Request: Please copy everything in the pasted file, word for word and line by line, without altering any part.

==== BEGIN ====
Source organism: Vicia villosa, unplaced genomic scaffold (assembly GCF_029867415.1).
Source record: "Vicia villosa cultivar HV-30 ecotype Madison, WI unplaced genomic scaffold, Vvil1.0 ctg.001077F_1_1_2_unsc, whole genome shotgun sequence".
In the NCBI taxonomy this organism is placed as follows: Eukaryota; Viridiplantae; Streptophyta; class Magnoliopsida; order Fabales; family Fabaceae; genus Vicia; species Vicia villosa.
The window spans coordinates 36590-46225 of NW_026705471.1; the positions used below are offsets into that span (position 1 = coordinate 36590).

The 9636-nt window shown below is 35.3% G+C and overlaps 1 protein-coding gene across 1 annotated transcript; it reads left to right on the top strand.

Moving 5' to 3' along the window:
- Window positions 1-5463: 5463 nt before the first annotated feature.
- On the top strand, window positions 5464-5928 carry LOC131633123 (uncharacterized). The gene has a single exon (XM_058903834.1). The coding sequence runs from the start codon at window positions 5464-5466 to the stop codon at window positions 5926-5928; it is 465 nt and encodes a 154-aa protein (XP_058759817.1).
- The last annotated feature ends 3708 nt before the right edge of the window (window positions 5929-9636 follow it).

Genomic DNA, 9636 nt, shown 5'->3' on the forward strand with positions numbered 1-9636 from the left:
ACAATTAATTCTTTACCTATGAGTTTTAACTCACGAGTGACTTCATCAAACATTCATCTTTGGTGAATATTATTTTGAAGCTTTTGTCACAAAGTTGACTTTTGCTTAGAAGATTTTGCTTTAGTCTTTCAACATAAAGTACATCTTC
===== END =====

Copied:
Source organism: Vicia villosa, unplaced genomic scaffold (assembly GCF_029867415.1).
Source record: "Vicia villosa cultivar HV-30 ecotype Madison, WI unplaced genomic scaffold, Vvil1.0 ctg.001077F_1_1_2_unsc, whole genome shotgun sequence".
In the NCBI taxonomy this organism is placed as follows: Eukaryota; Viridiplantae; Streptophyta; class Magnoliopsida; order Fabales; family Fabaceae; genus Vicia; species Vicia villosa.
The window spans coordinates 36590-46225 of NW_026705471.1; the positions used below are offsets into that span (position 1 = coordinate 36590).

The 9636-nt window shown below is 35.3% G+C and overlaps 1 protein-coding gene across 1 annotated transcript; it reads left to right on the top strand.

Moving 5' to 3' along the window:
- Window positions 1-5463: 5463 nt before the first annotated feature.
- On the top strand, window positions 5464-5928 carry LOC131633123 (uncharacterized). The gene has a single exon (XM_058903834.1). The coding sequence runs from the start codon at window positions 5464-5466 to the stop codon at window positions 5926-5928; it is 465 nt and encodes a 154-aa protein (XP_058759817.1).
- The last annotated feature ends 3708 nt before the right edge of the window (window positions 5929-9636 follow it).

Genomic DNA, 9636 nt, shown 5'->3' on the forward strand with positions numbered 1-9636 from the left:
ACAATTAATTCTTTACCTATGAGTTTTAACTCACGAGTGACTTCATCAAACATTCATCTTTGGTGAATATTATTTTGAAGCTTTTGTCACAAAGTTGACTTTTGCTTAGAAGATTTTGCTTTAGTCTTTCAACATAAAGTACATCTTC